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C# 6.0 – Elvis operator and other improvements


Microsoft has released yet another version of .Net framework (4.6) and C# (6.0). In this post I am highlighting few improvements released as part of C# 6.0 which will largely benefit day to day development activities of a C# developer.

Elvis operator or formally called null conditional operator (?.) makes the null check simple. In a highly hierarchical object structure this operator reduces the length of code required to check for null and proceed further.

public class Sale
public Order orderItem { get; set; } = new Order();
public class Order
public int orderId { get; } = 101;

To read the value of orderId from main() class, null checks are required on objects of two of its hierarchical structure.

Sale sale = new Sale();

if(sale != null && sale.orderItem !=null && sale.orderItem.orderId > 0)
Console.WriteLine(string.Format("In older C#, value is {0}", sale.orderItem.orderId));

if (sale?.orderItem?.orderId >0)
Console.WriteLine($"In 6.0 C#, value is {sale.orderItem.orderId}");

Elvis operator makes this simple by evaluating the above expression left to right. The expression sale?.orderItem?.orderId >0 evaluates to orderItem if the left operand sale is non-null; otherwise, it evaluates to null.

In the above class definition, you will observe the way I have initialized the properties. I have directly initialized orderItem next to the property definition and it’s called auto-property initializer. Also you will notice orderItem has only get and no setter, this feature is called get-only auto property.

Also in the above code block you will notice, first I used string.Format to format the string and latter a special and simplified template to do the same. This is again a new feature in C# 6.0 called Interpolated Strings. An interpolated string expression creates a string by replacing the contained expressions with the ToString representations of the expressions’ results.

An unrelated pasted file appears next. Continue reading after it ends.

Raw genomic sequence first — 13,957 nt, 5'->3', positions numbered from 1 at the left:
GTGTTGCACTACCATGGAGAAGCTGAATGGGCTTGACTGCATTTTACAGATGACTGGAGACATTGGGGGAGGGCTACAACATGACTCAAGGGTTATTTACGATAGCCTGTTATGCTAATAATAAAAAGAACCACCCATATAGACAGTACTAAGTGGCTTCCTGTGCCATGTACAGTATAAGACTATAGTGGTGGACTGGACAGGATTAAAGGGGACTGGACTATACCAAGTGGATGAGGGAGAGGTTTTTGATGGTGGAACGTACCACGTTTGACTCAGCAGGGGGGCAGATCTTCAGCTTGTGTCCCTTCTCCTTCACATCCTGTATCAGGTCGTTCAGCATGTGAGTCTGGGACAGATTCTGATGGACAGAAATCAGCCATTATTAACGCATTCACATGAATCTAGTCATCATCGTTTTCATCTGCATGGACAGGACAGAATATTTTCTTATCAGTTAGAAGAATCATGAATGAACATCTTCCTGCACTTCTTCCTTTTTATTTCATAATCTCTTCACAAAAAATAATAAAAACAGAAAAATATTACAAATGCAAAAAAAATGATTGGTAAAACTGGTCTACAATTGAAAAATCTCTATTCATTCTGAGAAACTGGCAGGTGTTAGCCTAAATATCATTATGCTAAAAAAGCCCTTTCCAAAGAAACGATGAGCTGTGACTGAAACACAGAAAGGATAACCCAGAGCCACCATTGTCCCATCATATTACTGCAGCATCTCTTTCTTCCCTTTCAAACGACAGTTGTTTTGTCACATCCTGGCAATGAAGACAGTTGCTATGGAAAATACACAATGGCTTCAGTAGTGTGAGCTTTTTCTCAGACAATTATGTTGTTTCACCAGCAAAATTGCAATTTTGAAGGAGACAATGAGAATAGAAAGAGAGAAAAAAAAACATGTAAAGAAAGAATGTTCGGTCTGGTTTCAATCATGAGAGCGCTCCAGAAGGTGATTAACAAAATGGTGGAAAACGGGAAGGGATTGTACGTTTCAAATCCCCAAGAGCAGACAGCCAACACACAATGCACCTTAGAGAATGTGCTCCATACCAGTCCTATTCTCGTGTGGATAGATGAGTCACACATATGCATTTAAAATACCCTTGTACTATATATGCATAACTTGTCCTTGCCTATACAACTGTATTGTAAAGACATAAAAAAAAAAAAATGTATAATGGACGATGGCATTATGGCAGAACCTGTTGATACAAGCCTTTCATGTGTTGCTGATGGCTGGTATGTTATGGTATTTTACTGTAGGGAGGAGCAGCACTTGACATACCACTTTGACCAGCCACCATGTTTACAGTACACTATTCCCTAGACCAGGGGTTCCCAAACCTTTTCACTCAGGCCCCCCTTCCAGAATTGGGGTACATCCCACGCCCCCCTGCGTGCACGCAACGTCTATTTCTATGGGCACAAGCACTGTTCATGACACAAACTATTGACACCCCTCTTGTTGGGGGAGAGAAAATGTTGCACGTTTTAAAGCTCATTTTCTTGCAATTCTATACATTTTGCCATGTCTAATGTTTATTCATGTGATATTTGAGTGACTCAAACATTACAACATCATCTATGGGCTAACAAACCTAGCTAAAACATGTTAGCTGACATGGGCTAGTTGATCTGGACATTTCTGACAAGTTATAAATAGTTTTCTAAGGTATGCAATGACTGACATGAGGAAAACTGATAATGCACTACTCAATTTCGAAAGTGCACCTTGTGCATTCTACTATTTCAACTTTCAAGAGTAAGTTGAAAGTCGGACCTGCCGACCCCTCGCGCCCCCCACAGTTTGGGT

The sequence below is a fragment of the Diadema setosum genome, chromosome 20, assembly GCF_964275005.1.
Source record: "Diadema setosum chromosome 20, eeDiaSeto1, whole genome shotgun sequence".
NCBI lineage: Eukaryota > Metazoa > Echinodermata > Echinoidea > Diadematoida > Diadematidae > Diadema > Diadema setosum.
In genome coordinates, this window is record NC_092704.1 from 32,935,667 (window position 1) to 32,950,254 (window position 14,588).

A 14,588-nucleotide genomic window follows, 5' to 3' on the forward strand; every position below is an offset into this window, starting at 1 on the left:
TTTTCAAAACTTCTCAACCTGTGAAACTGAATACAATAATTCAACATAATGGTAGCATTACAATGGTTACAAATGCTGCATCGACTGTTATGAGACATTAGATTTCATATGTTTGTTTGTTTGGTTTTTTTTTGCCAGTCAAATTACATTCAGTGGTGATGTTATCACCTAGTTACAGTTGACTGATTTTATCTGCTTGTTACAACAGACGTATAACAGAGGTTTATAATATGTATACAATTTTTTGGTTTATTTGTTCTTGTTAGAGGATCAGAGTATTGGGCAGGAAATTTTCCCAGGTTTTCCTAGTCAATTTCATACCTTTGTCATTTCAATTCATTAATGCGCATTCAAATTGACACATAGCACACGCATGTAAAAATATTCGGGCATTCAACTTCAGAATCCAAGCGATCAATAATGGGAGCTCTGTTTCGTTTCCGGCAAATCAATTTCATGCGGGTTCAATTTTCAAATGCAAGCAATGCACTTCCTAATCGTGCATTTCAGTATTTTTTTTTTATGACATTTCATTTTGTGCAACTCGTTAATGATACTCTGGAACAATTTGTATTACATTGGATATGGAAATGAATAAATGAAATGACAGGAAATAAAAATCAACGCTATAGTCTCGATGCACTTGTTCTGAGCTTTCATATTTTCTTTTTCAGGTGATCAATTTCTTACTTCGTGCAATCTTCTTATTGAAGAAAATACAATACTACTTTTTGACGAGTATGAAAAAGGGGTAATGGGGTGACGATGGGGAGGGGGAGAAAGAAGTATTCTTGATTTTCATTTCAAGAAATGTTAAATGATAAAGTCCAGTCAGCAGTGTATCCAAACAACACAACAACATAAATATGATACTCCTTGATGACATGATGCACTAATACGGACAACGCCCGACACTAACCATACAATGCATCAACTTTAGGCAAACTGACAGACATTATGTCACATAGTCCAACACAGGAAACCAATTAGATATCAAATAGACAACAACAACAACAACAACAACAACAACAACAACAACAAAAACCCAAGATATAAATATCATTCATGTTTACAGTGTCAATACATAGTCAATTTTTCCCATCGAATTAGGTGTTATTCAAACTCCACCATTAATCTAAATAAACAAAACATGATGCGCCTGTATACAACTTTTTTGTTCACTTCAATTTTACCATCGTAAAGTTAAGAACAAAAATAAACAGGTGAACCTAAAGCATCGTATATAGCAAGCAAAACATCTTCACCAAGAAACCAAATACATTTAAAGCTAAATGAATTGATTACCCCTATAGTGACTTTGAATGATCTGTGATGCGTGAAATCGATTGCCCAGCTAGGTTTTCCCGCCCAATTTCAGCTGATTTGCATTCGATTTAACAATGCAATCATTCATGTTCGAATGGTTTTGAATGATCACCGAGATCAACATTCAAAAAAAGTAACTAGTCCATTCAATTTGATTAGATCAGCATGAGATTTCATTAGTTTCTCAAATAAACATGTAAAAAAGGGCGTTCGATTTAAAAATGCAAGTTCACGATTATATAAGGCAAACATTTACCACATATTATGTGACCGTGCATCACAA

Visual Studio Online


Wow!! This the word I exclaimed when I first saw Visual Studio Online. This is combination of collaboration, planning, version control tools and over cloud. Exciting??!!   Actually this is not something new, Microsoft has renamed their existing Team Foundation Service as Visual Studio One.

As soon as I installed Visual Studio 2013, it asked me to create profile. That’s it!!! I am now ready with all above said combination of tools to start.


You can choose among TFS and Git as your version control system and this gets integrated with your Visual Studio IDE. So as you create the project, you can start collaborating with your team members. Also there are various out of box agile/scrum templates to manage your epic, stories and iterations. In addition to these, VSO (Visual Studio Online) has quality related tools integrated. You can do code reviews, build, test plans, test case execution etc.

Advanced VSO even provide lighter version of Visual Studio to edit code, automated builds, load tests, etc. With Visual Studio Online, Microsoft is offering broad range of tools and services that support the different kinds of development code named “Monaco” specifically designed for building and maintaining Windows Azure Websites.

Visual Studio 2012 – Paste XML as Classes

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Here we have a new version of Microsoft Visual Studio, Visual Studio 2012.

This new version is coming out at the time of diversification of computing technology and platform. So this new version is loaded with new capabilities for Windows 8, the web, SharePoint, mobile, and cloud development.

This new version has brought a lot of new and interesting features. Out of which today I was more exited with feature “Paste XML as Classes”.

Paste XML as Classes

Say you have a well formed XML file and need to deserialize it to a fully qualified .Net type objects. Building this manually is a very dull and monotonous job. Visual Studio 2012 has a new feature “Paste XML as Classes”.

Below is one sample well-formed XML.